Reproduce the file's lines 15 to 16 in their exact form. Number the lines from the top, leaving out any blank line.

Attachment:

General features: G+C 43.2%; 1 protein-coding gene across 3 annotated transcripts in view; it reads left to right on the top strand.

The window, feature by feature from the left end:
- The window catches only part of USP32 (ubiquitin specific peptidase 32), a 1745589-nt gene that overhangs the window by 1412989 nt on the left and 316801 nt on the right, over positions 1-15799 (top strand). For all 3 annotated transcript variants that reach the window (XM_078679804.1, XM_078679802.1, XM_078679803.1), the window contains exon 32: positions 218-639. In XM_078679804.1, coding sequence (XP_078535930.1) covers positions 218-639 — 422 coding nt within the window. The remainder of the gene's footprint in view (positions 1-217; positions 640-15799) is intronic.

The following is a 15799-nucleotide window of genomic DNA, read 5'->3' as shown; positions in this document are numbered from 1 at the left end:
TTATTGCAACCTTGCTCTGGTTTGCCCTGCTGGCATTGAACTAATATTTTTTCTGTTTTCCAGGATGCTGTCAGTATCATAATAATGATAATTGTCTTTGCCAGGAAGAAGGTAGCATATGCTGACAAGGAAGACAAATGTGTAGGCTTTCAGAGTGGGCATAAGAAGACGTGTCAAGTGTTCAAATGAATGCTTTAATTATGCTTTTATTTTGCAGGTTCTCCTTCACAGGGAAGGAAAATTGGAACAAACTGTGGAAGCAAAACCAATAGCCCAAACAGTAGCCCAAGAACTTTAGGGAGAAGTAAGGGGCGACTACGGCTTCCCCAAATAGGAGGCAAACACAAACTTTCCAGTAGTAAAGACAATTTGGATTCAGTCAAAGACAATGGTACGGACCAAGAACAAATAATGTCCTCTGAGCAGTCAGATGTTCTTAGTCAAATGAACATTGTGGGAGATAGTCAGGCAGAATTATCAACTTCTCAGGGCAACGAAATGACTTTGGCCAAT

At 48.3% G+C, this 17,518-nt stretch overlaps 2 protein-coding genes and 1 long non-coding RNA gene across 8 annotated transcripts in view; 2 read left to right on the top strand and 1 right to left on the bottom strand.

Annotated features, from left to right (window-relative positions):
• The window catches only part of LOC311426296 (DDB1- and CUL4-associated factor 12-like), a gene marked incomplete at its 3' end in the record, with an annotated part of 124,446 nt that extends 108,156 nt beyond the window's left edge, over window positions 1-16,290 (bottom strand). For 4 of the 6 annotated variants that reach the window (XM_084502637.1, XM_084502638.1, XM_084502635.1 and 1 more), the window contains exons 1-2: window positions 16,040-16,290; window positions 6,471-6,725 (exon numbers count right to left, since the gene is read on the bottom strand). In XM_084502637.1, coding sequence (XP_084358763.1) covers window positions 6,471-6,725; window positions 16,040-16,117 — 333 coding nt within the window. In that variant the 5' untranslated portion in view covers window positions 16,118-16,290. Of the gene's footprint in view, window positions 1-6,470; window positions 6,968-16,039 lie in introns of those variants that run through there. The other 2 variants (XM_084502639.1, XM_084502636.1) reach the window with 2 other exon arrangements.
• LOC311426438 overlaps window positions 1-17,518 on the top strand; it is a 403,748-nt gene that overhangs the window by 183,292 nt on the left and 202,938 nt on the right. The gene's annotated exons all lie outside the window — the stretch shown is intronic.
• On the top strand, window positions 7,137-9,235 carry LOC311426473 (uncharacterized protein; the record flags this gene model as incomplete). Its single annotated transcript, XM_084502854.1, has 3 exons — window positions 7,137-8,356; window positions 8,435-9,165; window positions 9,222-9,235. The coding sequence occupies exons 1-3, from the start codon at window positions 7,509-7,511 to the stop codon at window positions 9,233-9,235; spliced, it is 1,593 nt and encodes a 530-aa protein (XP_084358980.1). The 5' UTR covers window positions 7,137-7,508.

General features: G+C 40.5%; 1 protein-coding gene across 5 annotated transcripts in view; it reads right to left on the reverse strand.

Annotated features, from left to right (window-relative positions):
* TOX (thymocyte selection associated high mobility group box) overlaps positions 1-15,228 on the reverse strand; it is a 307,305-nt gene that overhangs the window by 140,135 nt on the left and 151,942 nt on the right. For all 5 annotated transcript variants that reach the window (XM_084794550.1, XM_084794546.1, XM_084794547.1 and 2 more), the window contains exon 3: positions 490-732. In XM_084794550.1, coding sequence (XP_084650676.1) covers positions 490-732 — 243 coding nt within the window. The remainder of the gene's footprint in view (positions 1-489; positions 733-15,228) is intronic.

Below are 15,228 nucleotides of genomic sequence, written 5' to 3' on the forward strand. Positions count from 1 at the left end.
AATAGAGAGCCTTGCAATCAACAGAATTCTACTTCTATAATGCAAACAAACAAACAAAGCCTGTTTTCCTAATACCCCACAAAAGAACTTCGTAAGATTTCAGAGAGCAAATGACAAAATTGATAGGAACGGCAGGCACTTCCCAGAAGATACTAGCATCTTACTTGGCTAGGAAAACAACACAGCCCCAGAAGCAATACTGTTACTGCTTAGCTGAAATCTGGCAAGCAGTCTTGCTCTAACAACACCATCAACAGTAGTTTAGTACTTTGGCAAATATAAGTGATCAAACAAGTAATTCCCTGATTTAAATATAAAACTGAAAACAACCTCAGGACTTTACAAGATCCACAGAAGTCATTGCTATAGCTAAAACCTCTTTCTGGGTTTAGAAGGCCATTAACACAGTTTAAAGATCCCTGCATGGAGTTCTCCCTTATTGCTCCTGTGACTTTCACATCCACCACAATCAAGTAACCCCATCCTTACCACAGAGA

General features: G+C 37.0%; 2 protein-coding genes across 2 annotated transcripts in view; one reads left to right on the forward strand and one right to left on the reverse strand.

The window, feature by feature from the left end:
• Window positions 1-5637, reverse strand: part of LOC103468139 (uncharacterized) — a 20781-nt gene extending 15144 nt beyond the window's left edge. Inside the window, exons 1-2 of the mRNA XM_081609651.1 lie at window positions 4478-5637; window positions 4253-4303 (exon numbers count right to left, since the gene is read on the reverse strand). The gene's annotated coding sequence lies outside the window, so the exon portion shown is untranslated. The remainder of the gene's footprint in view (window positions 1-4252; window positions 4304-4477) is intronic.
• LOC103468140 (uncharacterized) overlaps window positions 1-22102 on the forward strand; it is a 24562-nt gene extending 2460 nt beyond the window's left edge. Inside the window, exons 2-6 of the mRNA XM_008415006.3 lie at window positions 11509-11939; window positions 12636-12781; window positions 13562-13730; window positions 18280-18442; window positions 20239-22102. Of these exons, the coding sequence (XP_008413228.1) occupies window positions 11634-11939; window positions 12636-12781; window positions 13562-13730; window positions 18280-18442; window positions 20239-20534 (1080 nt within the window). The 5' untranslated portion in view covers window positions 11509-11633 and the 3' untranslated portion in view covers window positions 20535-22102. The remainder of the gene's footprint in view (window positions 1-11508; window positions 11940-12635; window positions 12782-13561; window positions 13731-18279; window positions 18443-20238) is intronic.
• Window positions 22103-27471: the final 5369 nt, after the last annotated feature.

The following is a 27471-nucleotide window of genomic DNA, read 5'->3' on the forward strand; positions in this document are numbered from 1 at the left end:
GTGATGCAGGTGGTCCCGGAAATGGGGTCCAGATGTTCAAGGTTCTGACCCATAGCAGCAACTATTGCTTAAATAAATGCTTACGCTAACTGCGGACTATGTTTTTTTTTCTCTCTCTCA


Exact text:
AATAGAGAGCCTTGCAATCAACAGAATTCTACTTCTATAATGCAAACAAACAAACAAAGCCTGTTTTCCTAATACCCCACAAAAGAACTTCGTAAGATTTCAGAGAGCAAATGACAAAATTGATAGGAACGGCAGGCACTTCCCAGAAGATACTAGCATCTTACTTGGCTAGGAAAACAACACAGCCCCAGAAGCAATACTGTTACTGCTTAGCTGAAATCTGGCAAGCAGTCTTGCTCTAACAACACCATCAACAGTAGTTTAGTACTTTGGCAAATATAAGTGATCAAACAAGTAATTCCCTGATTTAAATATAAAACTGAAAACAACCTCAGGACTTTACAAGATCCACAGAAGTCATTGCTATAGCTAAAACCTCTTTCTGGGTTTAGAAGGCCATTAACACAGTTTAAAGATCCCTGCATGGAGTTCTCCCTTATTGCTCCTGTGACTTTCACATCCACCACAATCAAGTAACCCCATCCTTACCACAGAGA

General features: G+C 37.0%; 2 protein-coding genes across 2 annotated transcripts in view; one reads left to right on the forward strand and one right to left on the reverse strand.